I met Nick in high school: Back then, he really liked me, but I blew him off for someone else. Fifteen years later, we reconnected at a wedding. I’d heard that in the meantime he became a professional soccer player and part-time surfer. When I saw him, I noticed he had a great body, but he didn’t seem like the professional-athlete type … not anymore, at least. He had long hair, tattoos, a super-easy-going demeanor — basically, he seemed like he came to the wedding straight from Burning Man. I remember thinking, So, Nick is a full-blown hippie?
But we had a great time. I liked him. He told me he was living in California, working in “sustainable agriculture,” and I said, “Like … you grow eggplants?” He said, “Yeah, something like that.”
He was nervous around me — I assumed that was because I hurt him when we were younger. I spent the next few weeks assuring him via text that I was interested in dating him, and that I had grown up. He flew to New York to see me, and on our first night together I said, “So, explain ‘sustainable farming’?”
“Well, I grow things,” he said.
“Like what?” I said.
He took a deep breath. “I grow pot,” he said. “I grow it really well. And I make a good living.”
He proceeded to explain that a few years ago, he had gotten so burnt out on professional sports that he quit his team and retreated into the woods. He needed to be in nature. He needed a time-out from life.
When he reemerged, he was a changed person. He made some new friends who got him interested in growing weed. Nick listened and learned, and tried to grow his own batch on a small scale — he was good at it. He had a green thumb. He improved on what he was taught, honed his craft.
Soon after, he invested all his money into this new business endeavor. But he made one crucial mistake that first time around … and killed an entire crop. He lost everything. From that experience (which was really rough), he learned how delicate the balance is and how on point a good farmer has to be. The next crop was the best he, or anyone around him, ever produced. And that kicked off a serious business. He bought his own house and land, and quickly started making well over six figures a year, doing what he loves in a peaceful place. It is a cash business, and of course there are risks, but he’s doing as much “by the books” as possible.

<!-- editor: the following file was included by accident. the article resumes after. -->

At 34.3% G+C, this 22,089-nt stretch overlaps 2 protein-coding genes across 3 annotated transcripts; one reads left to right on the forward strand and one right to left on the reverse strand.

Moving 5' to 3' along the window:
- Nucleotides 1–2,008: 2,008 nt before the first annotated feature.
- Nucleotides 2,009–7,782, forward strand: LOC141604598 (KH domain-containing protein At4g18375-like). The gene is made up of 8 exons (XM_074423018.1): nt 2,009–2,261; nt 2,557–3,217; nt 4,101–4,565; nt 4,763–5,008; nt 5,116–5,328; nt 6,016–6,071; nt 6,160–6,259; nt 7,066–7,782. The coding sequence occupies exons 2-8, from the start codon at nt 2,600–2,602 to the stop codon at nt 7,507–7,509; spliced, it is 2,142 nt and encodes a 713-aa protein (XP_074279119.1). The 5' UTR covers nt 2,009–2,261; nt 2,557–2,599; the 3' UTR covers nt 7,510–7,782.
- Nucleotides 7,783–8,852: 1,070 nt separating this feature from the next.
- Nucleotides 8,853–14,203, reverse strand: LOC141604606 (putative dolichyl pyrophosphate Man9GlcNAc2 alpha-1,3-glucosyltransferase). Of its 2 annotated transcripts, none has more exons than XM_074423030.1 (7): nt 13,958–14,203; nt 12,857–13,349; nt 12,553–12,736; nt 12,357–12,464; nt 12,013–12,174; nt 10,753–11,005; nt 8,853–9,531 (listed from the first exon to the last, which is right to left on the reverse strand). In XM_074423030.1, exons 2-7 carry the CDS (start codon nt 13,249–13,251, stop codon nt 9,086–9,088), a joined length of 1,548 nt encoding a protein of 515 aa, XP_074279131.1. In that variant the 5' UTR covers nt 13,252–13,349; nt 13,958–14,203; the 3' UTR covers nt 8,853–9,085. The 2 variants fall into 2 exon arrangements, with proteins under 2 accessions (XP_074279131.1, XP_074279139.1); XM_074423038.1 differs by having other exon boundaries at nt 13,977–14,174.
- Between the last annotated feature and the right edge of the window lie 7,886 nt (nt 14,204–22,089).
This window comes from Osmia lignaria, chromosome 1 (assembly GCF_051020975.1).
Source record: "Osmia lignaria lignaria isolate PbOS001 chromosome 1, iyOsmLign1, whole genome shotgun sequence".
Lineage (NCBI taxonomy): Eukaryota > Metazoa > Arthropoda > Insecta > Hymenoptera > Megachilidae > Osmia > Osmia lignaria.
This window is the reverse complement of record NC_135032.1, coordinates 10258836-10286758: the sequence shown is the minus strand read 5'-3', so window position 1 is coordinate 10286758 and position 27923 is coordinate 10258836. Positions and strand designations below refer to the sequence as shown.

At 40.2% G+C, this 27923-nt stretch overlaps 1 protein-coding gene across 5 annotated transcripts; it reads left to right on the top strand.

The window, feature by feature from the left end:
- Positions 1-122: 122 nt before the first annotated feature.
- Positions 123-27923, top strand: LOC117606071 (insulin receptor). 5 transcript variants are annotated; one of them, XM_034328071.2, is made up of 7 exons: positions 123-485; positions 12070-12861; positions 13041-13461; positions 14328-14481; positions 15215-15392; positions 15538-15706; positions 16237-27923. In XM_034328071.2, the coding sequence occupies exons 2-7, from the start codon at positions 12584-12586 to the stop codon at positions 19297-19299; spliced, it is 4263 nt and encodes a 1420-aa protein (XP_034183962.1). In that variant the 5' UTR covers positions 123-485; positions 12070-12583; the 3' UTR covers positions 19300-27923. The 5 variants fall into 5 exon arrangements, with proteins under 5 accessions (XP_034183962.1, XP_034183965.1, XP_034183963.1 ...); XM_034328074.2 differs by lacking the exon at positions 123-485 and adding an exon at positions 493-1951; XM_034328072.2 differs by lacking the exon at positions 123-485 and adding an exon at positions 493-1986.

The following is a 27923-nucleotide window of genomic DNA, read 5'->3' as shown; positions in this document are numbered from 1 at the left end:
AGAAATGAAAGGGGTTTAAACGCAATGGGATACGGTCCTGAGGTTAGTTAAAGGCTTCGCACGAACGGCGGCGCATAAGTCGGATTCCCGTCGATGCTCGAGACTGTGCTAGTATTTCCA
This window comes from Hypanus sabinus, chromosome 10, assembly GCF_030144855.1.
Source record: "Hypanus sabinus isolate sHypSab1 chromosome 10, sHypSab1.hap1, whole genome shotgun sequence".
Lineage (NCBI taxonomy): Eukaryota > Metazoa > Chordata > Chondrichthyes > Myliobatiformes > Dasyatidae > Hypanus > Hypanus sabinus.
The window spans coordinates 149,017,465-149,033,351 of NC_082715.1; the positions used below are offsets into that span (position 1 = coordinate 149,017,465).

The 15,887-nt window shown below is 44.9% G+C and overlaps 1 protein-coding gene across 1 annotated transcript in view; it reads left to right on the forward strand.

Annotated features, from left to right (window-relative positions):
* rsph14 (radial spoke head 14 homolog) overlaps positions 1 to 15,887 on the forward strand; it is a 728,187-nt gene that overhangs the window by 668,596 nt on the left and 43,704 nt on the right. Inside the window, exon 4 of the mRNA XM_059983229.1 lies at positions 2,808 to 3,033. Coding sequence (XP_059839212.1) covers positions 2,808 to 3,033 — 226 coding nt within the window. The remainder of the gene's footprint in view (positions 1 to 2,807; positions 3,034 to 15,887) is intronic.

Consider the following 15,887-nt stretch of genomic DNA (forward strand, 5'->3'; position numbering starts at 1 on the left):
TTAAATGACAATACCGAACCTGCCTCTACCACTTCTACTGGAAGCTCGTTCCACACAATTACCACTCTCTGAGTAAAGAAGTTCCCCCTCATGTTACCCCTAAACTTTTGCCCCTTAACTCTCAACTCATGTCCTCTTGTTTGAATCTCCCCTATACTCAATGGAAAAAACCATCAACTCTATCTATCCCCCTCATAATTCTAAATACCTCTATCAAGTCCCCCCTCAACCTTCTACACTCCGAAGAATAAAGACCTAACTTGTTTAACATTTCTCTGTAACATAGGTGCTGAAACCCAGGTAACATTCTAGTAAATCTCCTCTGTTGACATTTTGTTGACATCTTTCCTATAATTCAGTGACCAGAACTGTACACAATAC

I wasn’t taken back by what he did for work, just that he didn’t tell me sooner. In fact, I was impressed and intrigued. But it quickly went from being something fascinating to discuss with him to a question of how the hell I was going to tell anybody else.
Nick has a “front” that he uses when he has to: He says he’s in the hotel business, because his family does own a small hotel. For the first six months we dated, I’d tell friends that my new boyfriend worked in “sustainable agriculture in California.” It’s hard to say with a straight face, though, and it’s hard to keep track of which stories we told which people. Now I tell most friends the truth. Almost always, their response is, Very cool. Right on! A few have said, Yeah, I was a drug dealer in college. I get it. But I’m like, Um, no, he’s not slingin’ 8-bags in the street.”
I haven’t really told my parents. They smoke pot; they’re not saints. But even so, my mom probably won’t want me dating someone in that industry. I think she’d be concerned about my reputation. We’ll stick to the hotel plotline for her. And even for me, there’s a weird balance between the stuff I want to know, and don’t want to know. Like, how it gets from point A to point B … I don’t need to know that (and he doesn’t want to tell me).
Of course there’s an element of danger. It’s still a drug. And it’s a really good product — which makes the stakes even higher. I don’t know, or want to know, if he owns a gun on the farm. But I doubt it. He’s very smart and aware, plus he’s a former professional athlete and in incredible physical condition. I never worry.
The healing properties and positive aspects of it all are what really interest him. His friends are all in the business — they’re a bunch of entrepreneurial hippies. They have these intense high-level conversations about their industry, as if it were banking or art. And it’s extremely hard work: He’s working the land every day, sometimes into the night. When I was last there, he was up very late cutting up buds, and awake very early vacuum-sealing these big green bags together. He was putting together a big order, one of many.
I barely smoke, so it’s all somewhat wasted on me. I’m told the product is excellent. That makes me very proud.